“Would you stop calling me that?” James pushed himself to his feet with a scowl, ignoring the hand the other boy offered to help him up. “You’re like, what, four years older than me?”

“Hey, if you want to stop being kid, then maybe you should give me a name.” Caleb grinned, ambling back a ways and crouching into some kind of stance.

“… James.”

“It’s nice to meet you, James,” Caleb murmured. “Now this time, try to come at me like you’ve really got a brain, okay?”

James glowered at the older boy, and they began.

The second time went even worse than the first. This time, instead of heavy strikes, he had opted for something lighter, quicker to charge and aim, like the flicks he’d used in helping Tasha escape. No use. The larger boy had simply barreled through them, arms held up once more to shield his face as he charged at James in a tackle. Without thinking, he’d taken to the air. He’d made it barely a few feet before the hand had caught the back of his hoodie, and he’d felt an arm wrap firmly around his chest.

“Gotta make sure you’re hitting hard enough to stop me, don’t you think?” Caleb asked, the laughter in his voice loud enough to set James’ blood to boil.

The third time, he had cloaked himself in a hurricane, wrapping the wind around himself and urging it to spin faster and faster by the second. It had drawn a wild laugh from his lips as he watched the older boy attempt to strike him, only to be pushed to the side by the gale. It didn’t last. Caleb had cloaked himself in some kind of shimmering veil of blue, before simply striding through the gale towards him.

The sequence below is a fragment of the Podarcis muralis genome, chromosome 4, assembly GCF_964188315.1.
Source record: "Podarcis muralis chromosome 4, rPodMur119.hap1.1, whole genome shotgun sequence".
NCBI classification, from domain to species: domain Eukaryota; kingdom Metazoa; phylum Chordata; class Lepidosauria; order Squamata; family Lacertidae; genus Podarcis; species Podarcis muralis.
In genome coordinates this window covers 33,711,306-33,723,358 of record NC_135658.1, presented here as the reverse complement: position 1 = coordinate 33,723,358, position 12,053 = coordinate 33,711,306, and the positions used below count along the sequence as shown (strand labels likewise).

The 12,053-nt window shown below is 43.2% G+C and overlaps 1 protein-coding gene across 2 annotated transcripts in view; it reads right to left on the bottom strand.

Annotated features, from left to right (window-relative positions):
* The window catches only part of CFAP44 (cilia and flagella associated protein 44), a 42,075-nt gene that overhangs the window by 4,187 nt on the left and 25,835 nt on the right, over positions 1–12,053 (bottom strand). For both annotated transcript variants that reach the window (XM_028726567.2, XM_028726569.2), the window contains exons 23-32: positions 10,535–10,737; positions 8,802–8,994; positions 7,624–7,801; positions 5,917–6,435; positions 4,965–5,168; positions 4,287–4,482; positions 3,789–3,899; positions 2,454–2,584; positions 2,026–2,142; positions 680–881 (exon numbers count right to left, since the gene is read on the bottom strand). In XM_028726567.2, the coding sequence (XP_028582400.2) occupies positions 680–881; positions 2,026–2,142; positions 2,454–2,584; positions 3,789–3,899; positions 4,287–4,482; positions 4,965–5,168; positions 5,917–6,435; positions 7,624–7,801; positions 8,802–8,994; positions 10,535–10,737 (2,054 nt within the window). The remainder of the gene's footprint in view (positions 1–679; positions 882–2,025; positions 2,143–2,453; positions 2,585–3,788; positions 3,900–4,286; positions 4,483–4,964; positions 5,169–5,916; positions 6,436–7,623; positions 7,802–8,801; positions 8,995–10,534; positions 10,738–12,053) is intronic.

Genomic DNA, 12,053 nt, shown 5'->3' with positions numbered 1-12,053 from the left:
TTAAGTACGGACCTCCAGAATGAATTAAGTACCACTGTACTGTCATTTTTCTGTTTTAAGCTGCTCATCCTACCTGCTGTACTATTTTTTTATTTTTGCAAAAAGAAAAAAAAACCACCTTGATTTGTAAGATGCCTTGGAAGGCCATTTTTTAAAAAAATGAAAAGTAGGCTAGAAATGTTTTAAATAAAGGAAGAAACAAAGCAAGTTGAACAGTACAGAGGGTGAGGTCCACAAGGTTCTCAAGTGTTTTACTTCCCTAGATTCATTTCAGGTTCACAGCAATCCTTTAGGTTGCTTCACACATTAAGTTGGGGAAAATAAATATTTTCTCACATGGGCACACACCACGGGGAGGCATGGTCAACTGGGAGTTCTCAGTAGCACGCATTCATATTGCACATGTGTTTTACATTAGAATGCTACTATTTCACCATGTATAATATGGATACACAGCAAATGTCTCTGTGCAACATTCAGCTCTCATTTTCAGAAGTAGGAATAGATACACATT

“Congrats,” he murmured a minute later, a hand resting companionably on James’ shoulder. “You made me use a single spell. And in exchange, all it cost you was any ability to move, dodge, or take offensive action. Real good trade.”

“Shut up,” James muttered, a hand at his chin as he thought. “I’m trying to think, okay?”

“About a way you might be able to beat me?”

“… Shut up.”

Caleb snorted.

“Right. Well, while you think about that, James, I’m gonna take off home. I’ve kinda got places to be this evening.”

“Wait, you’re leaving?” James asked, trying to push away the strange sense of upset that met him at the idea. “But I was just getting close!”

“Sure you were,” Caleb chuckled. “Fine. Tell you what. I’ll come back in a few days. Call it Wednesday. See if you can figure out a way to win by then.”

“… You still haven’t told me who sent you to my place.”

Again, Caleb only chuckled.